I’m reading A History of Histories (review and review).
The basic idea, I gather, is that when someone writes a history, that piece of writing is itself a part of history. That piece of writing gives us an indication of what people at the time of the writing felt about history and how they fit into it.
What did the historian think was important to record? What did the historian think was unnecessary to record? Which prejudices were praised and which were argued against (or assumed to be wrong)? Was the writing formal or conversational? Was the audience assume to be learned or hoi polloi?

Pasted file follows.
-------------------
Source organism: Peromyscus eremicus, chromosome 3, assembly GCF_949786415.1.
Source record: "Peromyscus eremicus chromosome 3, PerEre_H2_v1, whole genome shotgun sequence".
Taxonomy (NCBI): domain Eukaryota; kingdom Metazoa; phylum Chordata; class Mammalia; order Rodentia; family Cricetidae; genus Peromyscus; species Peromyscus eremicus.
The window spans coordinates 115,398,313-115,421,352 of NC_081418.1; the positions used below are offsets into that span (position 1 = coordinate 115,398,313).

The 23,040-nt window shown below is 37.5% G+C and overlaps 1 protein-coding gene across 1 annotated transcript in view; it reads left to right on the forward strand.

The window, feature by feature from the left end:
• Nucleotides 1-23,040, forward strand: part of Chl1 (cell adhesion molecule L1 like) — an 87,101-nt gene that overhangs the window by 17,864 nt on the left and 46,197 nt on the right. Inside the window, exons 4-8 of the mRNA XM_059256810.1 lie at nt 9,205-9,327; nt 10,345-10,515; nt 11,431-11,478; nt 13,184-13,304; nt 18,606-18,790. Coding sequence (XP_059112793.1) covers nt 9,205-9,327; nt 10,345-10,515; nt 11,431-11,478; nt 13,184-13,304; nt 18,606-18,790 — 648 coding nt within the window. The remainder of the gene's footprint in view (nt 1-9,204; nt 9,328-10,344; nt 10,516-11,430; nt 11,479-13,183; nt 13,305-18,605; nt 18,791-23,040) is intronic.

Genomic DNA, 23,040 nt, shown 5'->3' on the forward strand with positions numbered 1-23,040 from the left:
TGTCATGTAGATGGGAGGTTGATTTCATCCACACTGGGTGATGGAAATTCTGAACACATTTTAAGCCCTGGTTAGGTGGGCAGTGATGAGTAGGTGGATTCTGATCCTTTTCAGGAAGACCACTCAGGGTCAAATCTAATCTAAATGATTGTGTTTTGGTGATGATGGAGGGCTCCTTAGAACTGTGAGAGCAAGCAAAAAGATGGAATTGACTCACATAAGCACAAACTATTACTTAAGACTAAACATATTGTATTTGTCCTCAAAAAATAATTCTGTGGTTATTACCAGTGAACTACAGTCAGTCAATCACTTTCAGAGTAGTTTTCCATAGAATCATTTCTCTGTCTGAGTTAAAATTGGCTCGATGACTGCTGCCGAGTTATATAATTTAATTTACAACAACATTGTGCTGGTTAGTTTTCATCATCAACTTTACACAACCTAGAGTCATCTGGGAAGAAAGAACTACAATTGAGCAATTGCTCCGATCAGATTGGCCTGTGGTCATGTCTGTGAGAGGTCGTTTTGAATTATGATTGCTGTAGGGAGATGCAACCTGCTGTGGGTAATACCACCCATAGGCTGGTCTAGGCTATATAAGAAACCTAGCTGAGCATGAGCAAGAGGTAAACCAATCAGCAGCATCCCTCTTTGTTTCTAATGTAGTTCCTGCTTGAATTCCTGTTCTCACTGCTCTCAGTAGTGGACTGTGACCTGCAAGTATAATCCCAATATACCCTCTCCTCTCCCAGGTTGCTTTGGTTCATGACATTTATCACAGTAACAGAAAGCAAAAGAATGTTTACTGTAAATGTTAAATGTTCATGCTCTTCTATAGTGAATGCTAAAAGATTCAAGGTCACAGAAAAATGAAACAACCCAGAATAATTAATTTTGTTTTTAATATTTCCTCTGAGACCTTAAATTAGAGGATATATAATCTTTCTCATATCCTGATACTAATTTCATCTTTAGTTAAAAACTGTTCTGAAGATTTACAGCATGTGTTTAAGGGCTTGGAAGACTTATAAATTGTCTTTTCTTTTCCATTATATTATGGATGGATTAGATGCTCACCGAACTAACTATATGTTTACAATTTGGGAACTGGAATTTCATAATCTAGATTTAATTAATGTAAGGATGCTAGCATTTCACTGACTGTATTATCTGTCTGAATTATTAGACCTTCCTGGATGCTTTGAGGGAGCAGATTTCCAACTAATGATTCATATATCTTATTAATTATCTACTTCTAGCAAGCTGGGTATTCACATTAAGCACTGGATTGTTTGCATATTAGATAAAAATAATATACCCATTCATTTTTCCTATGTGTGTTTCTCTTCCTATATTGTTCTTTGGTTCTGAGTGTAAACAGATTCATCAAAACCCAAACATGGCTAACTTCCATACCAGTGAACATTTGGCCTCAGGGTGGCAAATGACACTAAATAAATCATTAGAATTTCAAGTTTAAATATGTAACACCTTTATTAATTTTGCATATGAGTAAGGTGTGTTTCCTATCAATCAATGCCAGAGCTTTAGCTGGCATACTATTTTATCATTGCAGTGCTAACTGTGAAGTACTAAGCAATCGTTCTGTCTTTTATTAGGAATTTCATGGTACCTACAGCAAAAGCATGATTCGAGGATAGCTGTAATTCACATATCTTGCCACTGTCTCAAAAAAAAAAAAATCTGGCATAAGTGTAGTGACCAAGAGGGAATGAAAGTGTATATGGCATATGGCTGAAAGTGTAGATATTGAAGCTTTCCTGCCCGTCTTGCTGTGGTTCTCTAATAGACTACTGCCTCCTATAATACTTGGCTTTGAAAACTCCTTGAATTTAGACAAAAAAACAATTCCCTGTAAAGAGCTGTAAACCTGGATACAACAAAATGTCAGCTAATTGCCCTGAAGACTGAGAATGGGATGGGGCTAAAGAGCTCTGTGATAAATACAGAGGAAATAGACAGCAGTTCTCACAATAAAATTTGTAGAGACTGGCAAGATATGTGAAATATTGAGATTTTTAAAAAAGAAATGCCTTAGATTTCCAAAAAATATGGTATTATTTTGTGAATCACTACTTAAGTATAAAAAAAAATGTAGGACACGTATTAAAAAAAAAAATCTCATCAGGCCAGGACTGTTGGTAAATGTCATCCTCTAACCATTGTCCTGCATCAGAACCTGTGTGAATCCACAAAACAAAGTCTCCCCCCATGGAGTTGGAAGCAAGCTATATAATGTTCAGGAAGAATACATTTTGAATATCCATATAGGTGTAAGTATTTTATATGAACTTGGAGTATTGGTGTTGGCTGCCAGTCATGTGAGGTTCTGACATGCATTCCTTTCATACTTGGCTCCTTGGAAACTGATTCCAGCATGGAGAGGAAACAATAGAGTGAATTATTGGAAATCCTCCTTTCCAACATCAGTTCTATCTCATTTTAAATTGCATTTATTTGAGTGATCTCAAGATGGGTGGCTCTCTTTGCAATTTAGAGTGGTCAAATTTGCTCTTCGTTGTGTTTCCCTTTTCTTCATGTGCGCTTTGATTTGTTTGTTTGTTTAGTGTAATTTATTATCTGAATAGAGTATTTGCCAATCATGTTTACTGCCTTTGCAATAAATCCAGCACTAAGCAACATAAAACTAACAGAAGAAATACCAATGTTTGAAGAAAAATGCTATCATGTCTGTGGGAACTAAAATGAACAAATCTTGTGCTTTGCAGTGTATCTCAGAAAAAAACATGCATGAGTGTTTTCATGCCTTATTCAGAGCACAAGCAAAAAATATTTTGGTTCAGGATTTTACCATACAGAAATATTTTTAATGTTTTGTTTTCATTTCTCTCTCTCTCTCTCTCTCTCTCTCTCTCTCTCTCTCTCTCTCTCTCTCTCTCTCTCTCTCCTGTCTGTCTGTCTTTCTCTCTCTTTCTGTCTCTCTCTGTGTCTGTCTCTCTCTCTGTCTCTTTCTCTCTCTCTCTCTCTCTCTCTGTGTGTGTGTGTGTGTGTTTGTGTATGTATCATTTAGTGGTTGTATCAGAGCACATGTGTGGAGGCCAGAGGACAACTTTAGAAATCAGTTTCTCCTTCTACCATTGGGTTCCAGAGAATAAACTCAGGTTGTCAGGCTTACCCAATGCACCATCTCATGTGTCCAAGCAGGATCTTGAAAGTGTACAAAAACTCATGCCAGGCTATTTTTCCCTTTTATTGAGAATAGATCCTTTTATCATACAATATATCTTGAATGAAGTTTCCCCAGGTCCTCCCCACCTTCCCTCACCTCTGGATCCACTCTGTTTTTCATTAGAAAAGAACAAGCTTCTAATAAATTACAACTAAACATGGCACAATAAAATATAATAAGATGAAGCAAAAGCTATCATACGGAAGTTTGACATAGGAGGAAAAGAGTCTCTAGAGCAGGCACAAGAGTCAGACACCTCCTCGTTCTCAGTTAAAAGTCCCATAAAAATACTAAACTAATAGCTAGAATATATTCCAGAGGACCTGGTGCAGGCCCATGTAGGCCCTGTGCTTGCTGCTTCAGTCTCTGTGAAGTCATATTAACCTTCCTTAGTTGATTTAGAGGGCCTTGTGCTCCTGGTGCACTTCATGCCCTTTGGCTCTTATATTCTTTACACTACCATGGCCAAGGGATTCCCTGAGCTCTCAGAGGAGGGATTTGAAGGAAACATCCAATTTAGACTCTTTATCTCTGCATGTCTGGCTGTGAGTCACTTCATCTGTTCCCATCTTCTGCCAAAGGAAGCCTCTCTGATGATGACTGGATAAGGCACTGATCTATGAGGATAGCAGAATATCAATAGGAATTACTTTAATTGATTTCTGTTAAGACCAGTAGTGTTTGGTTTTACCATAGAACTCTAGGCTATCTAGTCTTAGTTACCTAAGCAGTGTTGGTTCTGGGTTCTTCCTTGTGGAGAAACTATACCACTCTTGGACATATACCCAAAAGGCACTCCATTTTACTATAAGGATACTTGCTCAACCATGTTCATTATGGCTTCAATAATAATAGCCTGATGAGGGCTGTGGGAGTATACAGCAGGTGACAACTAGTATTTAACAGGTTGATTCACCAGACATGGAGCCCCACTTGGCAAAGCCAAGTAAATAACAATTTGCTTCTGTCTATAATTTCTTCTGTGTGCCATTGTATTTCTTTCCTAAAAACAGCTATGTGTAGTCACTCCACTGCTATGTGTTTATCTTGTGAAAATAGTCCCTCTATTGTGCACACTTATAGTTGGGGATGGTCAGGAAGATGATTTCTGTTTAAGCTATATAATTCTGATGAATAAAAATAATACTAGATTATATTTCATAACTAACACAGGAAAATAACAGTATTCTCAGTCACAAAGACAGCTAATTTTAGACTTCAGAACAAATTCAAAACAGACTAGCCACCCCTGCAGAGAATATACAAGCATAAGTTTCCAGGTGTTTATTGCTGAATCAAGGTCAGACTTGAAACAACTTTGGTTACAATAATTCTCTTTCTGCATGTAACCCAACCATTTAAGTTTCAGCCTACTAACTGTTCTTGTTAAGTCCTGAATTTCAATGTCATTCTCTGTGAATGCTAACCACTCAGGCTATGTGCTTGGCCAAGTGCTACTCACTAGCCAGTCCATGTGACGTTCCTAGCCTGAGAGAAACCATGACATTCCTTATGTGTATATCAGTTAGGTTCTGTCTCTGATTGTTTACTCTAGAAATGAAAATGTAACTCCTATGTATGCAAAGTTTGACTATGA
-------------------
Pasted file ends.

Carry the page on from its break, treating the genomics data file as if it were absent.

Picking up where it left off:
All these things and more make the historian’s work a piece of history in its own account.
I’ve only just started, so we’re on Herodotus. I’ve never read Herodotus, but of course I’ve heard of some of the things he wrote about (Thermopylae, for example). Today’s tidbit has nothing to do with the premise above. It’s just interesting stuff:
Apparently, when the great Persion leader Xerxes tried to have his ships cross the Dardanelles, they were beaten back by storms. Xerxes was pissed off by that, so he had his men whip the water and brand it with hot irons. That’ll teach it.
Bonus tidbit: A servant, who had served extremely well and faithfully, begged to have his oldest son sent home from the fighting. Xerxes had the son cut in half, then had the army pass between the two halves on the way to war.
Hmmm, all of a sudden George Bush doesn’t seem so bad.
But Xerxes could pronounce nuclear.